Posted by on August 31, 2009 - 8:57am

Research has shown that portion control may be the most  effective form of dieting when you take into account longevity and sustained weight loss and management.  The reason, according to Dr. Everett Logue et al. in Obesity (http://www.nature.com/oby/journal/v12/n9/full/oby2004187a.html) may be that portion control is an easier behavioral target than planned exercise.  Although increasing consumption of fruits and vegetables may be the easiest way to change behaviorally, it does not appear to be as effective in long term weight reduction.

Okay, so all I have to do is eat a little less, and move a little more.  Well, it’s not that simple.  If you’ve tried portion control in the past like I have, you might be rolling your eyes.  Actually, 36% of women in the Illinois Women’s Health Registry are currently using portion control to lose weight, while only 20% are trying exercise.   So how can we make portion control work for us?  The important thing to understand is that portion sizes are often FAR LESS than we think they are.  In fact, research has shown that Americans typically underestimate their caloric intake by as much as 25%.  So if I think I’m only eating 1600 Calories (a typical weight loss goal), I might actually be eating 2,000.  It’s also important to know that women and men of similar height and weight do NOT have the same caloric needs.   Metabolism in women works differently; men generally have a higher Basal Metabolic Rate (BMR), which is the rate at which our bodies break down calories.  In other words, we don’t need to eat as much as our male counterparts…sorry ladies, but try leaving that second helping to him.

So what is the correct portion size?  Well we are probably all familiar with the serving size values:

1 cup green and leafy vegetables or ½ cup mashed potatoes for the veggies
½ - 1 cup of fruit or 1 oz dried fruit
½ cup rice, 1 cup (cooked) pasta, or a bagel for the grains
3 oz chicken, beef or fish for protein
1 cookie or a ½ cup ice cream for the sweets

But what do these sizes actually look like?  Well, sadly, a lot less than we’d like to think.  Here’s the run down:

Portions Table

For more portion size tips, see this cool tool at http://www.webmd.com/diet/healthtool-portion-size-plate

Even though portion control can be an effective weight loss method, it is still important to keep an active lifestyle and exercise regularly for a healthy weight AND a healthy heart!  Happy and Mindful Eating!

Posted by on August 26, 2009 - 11:07am

News related to obesity has recently been splattered all over the news, even more than usual in my opinion.  The latest headline is that obese or overweight patients had significantly less brain matter than those whose weights were considered normal.  The research article, "Brain Structure and Obesity," resulted from a collaboration between the University of Pittsburgh and the University of California, Los Angeles (UCLA) and was published online this month in the scientific journal Human Brain Mapping.  The senior author on the publication was quoted in the U. S. News & World Report as saying, "The brains of obese people looked 16 years older than their healthy counterparts while [those of] overweight people looked 8 years older."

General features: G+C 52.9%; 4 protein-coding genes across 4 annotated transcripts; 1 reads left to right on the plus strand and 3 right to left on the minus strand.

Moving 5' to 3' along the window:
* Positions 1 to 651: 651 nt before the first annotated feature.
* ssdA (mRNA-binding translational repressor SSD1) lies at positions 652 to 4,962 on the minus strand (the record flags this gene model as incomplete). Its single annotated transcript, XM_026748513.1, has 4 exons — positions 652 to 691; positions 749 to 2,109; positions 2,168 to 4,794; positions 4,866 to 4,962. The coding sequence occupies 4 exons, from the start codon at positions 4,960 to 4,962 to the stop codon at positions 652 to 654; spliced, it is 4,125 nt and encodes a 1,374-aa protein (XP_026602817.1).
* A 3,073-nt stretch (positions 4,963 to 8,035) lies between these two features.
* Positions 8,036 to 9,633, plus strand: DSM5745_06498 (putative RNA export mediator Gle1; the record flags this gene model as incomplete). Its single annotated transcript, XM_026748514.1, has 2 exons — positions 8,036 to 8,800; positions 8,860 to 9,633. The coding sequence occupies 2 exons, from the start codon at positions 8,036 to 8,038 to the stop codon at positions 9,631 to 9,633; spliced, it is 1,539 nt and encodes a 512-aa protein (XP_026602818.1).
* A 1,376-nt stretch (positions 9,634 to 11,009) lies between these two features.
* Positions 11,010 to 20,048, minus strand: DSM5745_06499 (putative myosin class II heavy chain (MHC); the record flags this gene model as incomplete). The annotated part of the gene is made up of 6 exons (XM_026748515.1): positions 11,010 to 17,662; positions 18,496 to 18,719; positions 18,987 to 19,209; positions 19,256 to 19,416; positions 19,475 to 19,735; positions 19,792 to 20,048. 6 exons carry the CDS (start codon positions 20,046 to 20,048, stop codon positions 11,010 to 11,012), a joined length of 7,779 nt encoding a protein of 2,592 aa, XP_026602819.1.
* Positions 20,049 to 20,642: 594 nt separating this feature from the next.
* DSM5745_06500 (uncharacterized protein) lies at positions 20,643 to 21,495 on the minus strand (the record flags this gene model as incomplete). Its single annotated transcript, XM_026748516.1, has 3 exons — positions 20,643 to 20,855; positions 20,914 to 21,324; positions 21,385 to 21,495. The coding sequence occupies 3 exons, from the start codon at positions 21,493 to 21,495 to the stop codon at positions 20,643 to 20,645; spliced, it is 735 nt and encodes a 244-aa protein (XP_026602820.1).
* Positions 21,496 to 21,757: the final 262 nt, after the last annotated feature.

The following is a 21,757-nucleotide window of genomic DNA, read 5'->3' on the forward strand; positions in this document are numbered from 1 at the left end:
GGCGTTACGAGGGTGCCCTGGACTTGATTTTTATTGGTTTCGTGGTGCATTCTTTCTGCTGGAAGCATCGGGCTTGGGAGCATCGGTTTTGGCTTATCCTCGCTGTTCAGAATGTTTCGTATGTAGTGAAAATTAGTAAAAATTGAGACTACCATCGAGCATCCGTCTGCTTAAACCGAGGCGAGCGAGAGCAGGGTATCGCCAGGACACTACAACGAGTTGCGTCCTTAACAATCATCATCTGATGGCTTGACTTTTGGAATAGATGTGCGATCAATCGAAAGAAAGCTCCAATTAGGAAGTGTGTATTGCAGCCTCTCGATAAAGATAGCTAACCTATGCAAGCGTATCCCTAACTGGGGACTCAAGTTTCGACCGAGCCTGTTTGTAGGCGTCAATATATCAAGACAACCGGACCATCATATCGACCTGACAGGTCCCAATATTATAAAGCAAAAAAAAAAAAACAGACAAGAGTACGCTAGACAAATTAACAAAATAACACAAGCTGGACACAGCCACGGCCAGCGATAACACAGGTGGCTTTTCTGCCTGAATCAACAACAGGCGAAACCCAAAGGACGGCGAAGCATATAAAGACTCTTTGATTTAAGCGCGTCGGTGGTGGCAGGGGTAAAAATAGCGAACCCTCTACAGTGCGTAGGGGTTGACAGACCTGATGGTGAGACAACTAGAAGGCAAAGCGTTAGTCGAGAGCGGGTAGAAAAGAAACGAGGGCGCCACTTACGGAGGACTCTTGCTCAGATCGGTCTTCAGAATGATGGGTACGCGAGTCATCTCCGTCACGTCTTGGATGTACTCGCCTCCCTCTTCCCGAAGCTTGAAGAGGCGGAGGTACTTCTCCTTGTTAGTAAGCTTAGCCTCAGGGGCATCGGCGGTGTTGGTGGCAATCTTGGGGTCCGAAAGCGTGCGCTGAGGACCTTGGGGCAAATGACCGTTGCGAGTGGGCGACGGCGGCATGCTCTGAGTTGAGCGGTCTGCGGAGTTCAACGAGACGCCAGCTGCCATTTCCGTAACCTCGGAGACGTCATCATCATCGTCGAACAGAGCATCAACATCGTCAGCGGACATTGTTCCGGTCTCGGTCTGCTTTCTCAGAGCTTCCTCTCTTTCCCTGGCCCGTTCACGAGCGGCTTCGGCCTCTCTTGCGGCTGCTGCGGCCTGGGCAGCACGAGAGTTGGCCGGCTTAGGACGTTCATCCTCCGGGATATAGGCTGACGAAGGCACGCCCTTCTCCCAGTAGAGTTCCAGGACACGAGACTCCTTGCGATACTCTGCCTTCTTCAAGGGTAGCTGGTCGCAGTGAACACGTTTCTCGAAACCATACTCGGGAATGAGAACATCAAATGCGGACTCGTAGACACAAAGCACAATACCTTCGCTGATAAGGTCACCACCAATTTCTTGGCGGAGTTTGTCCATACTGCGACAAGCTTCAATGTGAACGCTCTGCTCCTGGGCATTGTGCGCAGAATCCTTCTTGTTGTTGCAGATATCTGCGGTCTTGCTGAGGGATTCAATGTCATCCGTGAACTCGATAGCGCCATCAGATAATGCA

An important thing to note about the research article is that their test subjects were an average age of 77 years old; therefore, these specific results are only applicable to the elderly population.  I looked through the research article itself and was happy to see that the genders were fairly represented in the test groups, with women comprising approximately 50% of the patients tested in normal, overweight, and obese groups.  As presented in the paper, authors did not find any striking differences correlated to gender; their results were equally applicable to both men and women.  It was acknowledged that there is some controversy among scientists regarding the association between brain volume and gender, and the authors cited additional published studies from other laboratories.  It was noted in their conclusion that gender effects are an important variable to pay attention to in future studies.  You can access a summary of the research article here.

Obesity is a sensitive issue for everyone, but a 2006 study suggested that it may affect the quality of life of women more than men.  A team led by Dr. Peter Muennig of Columbia University looked at existing data from a 2000 survey on health and quality of life.  More than 13,000 adults participated in this survey administered by the U. S. Department of Health and Human Services.  Dr. Muennig and colleagues also incorporated data from 1990-1995 on death rates in the U. S. into their study.  They concluded that health-related drops in quality of life scores were four times higher for overweight women than overweight men, and more than two times higher for obese women than obese men.  More strikingly, the authors found that there were about twice as many deaths among overweight and obese women than for men (when compared to their normal-weight counterparts) for the time represented in their study.  WebMD has a nice summary of the article here (including its caveats), or you can access the full article for free through PubMed Central.

You can help further these studies by participating in ventures such as the Illinois Women's Health Registry, or similar surveys administered in your state (or country, etc.)!  What do you think about these studies and their results?   Has obesity affected you or your loved ones in any way?

Pages